Schematic of (a) root growth and (b) open-end growth processes. (a) In root growth, a BN nanotube evolved from pre-formed BN cap on the surface of boron nanodroplets. Tube growth was sustained by the supply of nitrogen atoms at the root of the tubular structure. At the end of the process, BNNTs would have the NP1 end or open end if boron nanodroplets were completely consumed. (b) Open-end growth, on the other hand, started from polygonized h-BN layers formed from the nucleation of physisorbed BN radicals. Boron nanodroplets were kept isolated during the growth process, and the growth was maintained by the physisorption of BN radicals at the open end.

The NP 1 end structure of the BNNT in Fig. 3c can be explained by the root growth mechanism. In this process, the boron nanodroplets serve not only as a growth support but also as a boron reservoir; therefore, they will be steadily consumed when the temperature is in favor of tube growing, and if the growth happens long enough, these nanodroplets could be eventually devoured, leaving the end of BNNTs opened (Fig. 3b). Otherwise, h-BN layers can be formed from the nucleation of surface BN species when boron nanodroplets are solidified in a low temperature regime. The initial step of root growth involves interaction between nitrogen molecules and liquid boron droplets; however, there have not been many systematic studies of nitrogen behavior on the surface of boron droplets that directly leads to the formation of a boron nitride tubular structure. Recently, a theoretical model was developed by Santra et al. to simulate the root growth of BNNT in arc discharge47. In their study, the dynamics of nitrogen atoms and the formation of a tubular structure from a BN cap on the surface of boron droplets was demonstrated in a way that genuinely supported the root growth mechanism. The optimal temperature regime facilitating the tube’s growth ranged narrowly from 2000 to 2400 K, although their simulation was carried out in a sub-atmospheric pressure condition where the temperature was the only factor governing growth process. The atomistic phenomena in laser ablation at an especially elevated pressure (14 bar) would be more intense when taking into consideration the influence of the pressure factor. We presumed that the nitrogen molecules in this condition are allowed to penetrate and dissociate in the subsurface region of boron droplets. In consequence, this would lead to a significant boost in the growth rate of BNNT because of the increase of superficial nitrogen atoms. Similarly, the penetration of nitrogen molecules also took place in a macroscopic boron target, where it resulted in the formation of multilayer h-BN films coated on the surface of the target after synthesis (Fig. S4).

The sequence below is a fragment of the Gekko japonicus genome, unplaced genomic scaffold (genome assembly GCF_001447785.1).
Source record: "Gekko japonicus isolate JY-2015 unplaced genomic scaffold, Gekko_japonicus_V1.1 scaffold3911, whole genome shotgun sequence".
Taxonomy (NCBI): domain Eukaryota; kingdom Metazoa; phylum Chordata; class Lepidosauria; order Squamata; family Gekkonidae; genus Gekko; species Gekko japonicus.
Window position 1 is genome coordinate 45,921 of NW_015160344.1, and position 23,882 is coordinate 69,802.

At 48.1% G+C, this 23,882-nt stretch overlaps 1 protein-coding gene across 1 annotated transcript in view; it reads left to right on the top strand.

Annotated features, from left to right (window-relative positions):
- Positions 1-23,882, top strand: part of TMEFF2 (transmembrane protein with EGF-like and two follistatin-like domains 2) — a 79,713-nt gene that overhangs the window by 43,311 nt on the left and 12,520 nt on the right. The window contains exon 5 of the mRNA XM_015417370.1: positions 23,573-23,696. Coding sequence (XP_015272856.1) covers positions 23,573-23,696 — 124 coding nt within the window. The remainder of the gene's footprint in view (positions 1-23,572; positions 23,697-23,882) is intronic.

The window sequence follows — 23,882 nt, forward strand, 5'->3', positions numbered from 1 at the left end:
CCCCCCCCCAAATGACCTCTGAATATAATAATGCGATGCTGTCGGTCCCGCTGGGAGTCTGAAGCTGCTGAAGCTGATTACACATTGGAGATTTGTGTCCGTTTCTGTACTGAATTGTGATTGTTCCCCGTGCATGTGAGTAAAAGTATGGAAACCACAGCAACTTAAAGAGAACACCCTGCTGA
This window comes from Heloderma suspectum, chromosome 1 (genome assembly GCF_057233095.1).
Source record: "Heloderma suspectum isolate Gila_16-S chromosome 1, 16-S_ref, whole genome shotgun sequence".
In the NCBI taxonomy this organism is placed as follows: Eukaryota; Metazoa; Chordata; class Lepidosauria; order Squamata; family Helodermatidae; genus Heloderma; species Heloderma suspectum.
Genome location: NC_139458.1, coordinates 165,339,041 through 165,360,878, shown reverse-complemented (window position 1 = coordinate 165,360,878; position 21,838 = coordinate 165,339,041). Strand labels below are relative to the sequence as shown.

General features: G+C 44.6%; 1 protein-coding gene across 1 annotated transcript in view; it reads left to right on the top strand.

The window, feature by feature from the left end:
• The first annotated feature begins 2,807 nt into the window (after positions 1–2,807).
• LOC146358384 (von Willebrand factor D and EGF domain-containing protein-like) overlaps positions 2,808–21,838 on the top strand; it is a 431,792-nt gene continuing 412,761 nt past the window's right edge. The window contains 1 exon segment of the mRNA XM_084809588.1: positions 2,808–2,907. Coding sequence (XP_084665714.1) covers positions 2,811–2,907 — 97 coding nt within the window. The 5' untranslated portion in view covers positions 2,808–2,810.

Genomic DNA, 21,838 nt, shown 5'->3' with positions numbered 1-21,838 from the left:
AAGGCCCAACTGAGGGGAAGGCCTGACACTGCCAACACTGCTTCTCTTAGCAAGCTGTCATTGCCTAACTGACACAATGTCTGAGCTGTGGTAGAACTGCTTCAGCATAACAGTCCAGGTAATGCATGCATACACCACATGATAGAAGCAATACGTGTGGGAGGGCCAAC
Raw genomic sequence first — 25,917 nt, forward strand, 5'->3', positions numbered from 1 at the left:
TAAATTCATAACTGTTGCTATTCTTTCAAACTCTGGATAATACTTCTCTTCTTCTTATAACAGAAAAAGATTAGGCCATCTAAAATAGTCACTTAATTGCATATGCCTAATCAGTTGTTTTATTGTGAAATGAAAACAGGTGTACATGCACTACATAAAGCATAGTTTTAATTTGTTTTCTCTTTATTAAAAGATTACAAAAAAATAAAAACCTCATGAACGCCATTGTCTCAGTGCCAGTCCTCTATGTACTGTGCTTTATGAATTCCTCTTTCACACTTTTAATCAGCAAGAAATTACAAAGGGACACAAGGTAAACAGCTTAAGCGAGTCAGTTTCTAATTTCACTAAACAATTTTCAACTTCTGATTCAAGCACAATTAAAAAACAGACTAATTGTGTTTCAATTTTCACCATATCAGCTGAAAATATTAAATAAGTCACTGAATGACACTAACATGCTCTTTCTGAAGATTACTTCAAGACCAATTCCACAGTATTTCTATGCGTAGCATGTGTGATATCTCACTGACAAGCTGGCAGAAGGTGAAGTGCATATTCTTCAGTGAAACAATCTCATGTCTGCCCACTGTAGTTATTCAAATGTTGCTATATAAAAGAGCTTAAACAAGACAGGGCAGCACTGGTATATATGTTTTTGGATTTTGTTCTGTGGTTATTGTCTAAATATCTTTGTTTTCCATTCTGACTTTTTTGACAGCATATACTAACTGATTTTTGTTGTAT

Although there is a possibility that the root growth mechanism can produce open-end nanotubes when boron droplets are fully consumed, that is not likely to happen at the bottom part of the gas plume, considering that the root growth will be disrupted when deposited on the low-height collector (1 cm). Also, it is worth mentioning that the NP2 end structure (Fig. 3d), in which the tubular structure grows from the outer h-BN layers and the growth of BNNTs seemed not to be affected by reactive liquid boron droplets, because the boron nanoparticle (NP2) was encapsulated inside the h-BN layers. Therefore, the root growth mechanism itself cannot fully explain the formation of a considerable proportion of the open and NP2 end structures of BNNTs in the high temperature region close to the boron macroscopic target (1 cm). The detailed proportion of BNNT ends will be discussed.